Andrographis paniculata is a herbaceous plant in the family Acanthaceae, native to India and Sri Lanka. It is widely cultivated in southern Asia, where it is used to treat infections and some diseases, often being used before antibiotics were created. Mostly the leaves and roots were used for medicinal purposes.
Andrographis paniculata is an erect annual herb extremely bitter in taste in each and every part of the plant body. The plant is known in north-eastern India as ‘Maha-tita’, literally ‘king of bitters’, and known by various vernacular names (see the table below). As an Ayurveda herb it is known as Kalmegh or Kalamegha, meaning `dark cloud.' It is also known as ‘Bhui-neem’, ‘neem of the ground,’ since the plant, though being a small annual herb, has a similar strong bitter taste as that of the large Neem tree (Azadirachta indica). In Malaysia, it is known as 'Hempedu Bumi' literally means 'bile of earth' since it is one of the most bitter plants that are used in traditional medicine. The genus Andrographis consists of 28 species of small annual shrubs essentially distributed in tropical Asia. Only a few species are medicinal, of which A. paniculata is the most popular.
List of vernacular names of A. paniculata Nees
Andrographis paniculata (Kiriyatta)(Kalpa,穿心蓮,Ken Jang). It grows erect to a height of 30–110 cm in moist shady places with glabrousleaves and white flowers with rose-purple spots on the petals. Stem dark green, 0.3 - 1.0 m in height, 2 – 6 mm in diameter, quadrangular with longitudinal furrows and wings on the angles of the younger parts, slightly enlarged at the nodes; leaves glabrous, up to 8.0 cm long and 2.5 cm broad, lanceolate, pinnate; flowers small, in lax spreading axillary and terminal racemes or panicles; capsules linear-oblong, acute at both ends, 1.9 cm x 0.3 cm; seeds numerous, sub quadrate, yellowish brown.
A. paniculata is distributed in tropical Asian countries, often in isolated patches. It can be found in a variety of habitats, e.g. plains, hill slopes, waste lands, farms, dry or wet lands, sea shores and even road sides. Native populations of A. paniculata are spread throughout south India and Sri Lanka which perhaps represent the centre of origin and diversity of the species. The herb is also available in northern parts of India, Java, Malaysia (including Penang, Malacca, Pangkor Island which is south of Penang, and parts of Borneo), Indonesia (including West Java, the Celebes and parts of Borneo), the West Indies (including Jamaica, Barbados and the Bahamas), and elsewhere in the Americas where it is probably an introduced species. The species also occurs in Hong Kong, Thailand, Brunei, Singapore etc. However, precise data are lacking on the introduction and naturalization of the species in these countries. This plant is currently cultivated in the south-west geopolitical zone of Nigeria, West Africa.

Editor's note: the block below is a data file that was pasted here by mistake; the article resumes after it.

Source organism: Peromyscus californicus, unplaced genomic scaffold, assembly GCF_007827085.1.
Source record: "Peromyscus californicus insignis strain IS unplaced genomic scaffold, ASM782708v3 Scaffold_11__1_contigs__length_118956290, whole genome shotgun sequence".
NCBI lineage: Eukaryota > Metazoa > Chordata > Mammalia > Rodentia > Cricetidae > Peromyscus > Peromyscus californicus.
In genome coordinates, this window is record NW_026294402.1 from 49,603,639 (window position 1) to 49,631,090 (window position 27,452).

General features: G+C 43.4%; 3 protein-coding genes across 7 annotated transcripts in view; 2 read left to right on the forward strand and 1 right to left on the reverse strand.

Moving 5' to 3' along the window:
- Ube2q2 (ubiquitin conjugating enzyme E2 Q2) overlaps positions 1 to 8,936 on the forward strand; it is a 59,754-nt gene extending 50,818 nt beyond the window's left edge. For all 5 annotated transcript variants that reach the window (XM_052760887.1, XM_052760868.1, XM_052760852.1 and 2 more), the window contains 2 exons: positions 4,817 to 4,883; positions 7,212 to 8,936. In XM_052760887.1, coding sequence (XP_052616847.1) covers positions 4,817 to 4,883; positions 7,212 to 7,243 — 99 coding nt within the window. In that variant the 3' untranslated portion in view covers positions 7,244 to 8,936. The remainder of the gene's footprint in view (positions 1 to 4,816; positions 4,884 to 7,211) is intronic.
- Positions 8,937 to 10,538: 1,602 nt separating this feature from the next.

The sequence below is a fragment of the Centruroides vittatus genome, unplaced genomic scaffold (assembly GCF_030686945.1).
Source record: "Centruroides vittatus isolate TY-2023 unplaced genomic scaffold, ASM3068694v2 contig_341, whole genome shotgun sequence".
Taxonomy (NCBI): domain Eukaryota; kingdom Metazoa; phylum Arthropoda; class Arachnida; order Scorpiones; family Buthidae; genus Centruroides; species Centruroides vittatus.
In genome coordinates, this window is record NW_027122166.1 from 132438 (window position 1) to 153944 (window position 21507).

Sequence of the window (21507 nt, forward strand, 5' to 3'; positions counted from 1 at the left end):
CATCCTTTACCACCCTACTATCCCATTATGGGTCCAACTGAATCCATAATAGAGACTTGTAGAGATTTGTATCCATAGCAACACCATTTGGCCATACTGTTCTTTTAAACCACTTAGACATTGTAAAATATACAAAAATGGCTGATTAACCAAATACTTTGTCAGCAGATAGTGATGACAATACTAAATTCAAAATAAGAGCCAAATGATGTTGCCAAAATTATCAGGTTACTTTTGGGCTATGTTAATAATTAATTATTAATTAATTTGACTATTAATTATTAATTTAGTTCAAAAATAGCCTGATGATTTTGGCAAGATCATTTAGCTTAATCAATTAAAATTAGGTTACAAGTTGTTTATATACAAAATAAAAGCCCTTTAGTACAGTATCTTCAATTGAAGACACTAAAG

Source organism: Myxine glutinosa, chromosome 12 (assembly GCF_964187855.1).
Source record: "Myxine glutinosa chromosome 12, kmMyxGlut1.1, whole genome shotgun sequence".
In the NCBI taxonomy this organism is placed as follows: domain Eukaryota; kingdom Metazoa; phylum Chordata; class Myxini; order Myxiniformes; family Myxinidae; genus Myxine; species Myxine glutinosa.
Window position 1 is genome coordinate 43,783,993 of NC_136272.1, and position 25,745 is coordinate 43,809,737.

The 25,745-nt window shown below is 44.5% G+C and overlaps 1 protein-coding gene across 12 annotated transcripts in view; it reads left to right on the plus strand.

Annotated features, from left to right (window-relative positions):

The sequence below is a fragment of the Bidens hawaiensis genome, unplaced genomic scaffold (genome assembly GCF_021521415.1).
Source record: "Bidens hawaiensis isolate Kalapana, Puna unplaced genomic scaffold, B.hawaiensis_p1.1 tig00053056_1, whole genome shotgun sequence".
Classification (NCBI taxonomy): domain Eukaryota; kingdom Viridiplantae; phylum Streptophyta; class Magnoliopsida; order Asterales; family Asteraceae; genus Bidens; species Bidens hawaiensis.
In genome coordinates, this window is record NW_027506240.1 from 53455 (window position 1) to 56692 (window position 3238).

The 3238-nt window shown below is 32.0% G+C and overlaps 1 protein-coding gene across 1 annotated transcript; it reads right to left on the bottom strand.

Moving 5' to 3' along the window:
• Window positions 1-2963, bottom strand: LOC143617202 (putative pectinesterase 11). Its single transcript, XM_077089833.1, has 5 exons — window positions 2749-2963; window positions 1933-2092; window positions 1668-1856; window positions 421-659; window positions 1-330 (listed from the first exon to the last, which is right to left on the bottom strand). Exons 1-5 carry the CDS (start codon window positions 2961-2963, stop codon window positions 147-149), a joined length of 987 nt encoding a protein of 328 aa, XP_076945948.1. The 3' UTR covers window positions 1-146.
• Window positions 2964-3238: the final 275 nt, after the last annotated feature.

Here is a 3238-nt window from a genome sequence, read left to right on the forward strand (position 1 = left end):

Unlike other species of the genus, A. paniculata is of common occurrence in most places in India, including the plains and hilly areas up to 500 m, which accounts for its wide use. Since time immemorial, village and ethnic communities in India have been using this herb for treating a variety of ailments.
It does best in a sunny location. The seeds are sown during May–June. The seedlings are transplanted at a distance of 60 cm x 30 cm.
Since ancient times, A. paniculata is used in traditional Siddha and Ayurvedic systems of medicine as well as in tribal medicine in India and some other countries for multiple clinical applications. The therapeutic value of Kalmegh is due to its mechanism of action which is perhaps by enzyme induction. The plant extract exhibits antityphoid and antifungal activities. Kalmegh is also reported to possess antihepatotoxic, antibiotic, antimalarial, antihepatitic, antithrombogenic,...
Please join StudyMode to read the full document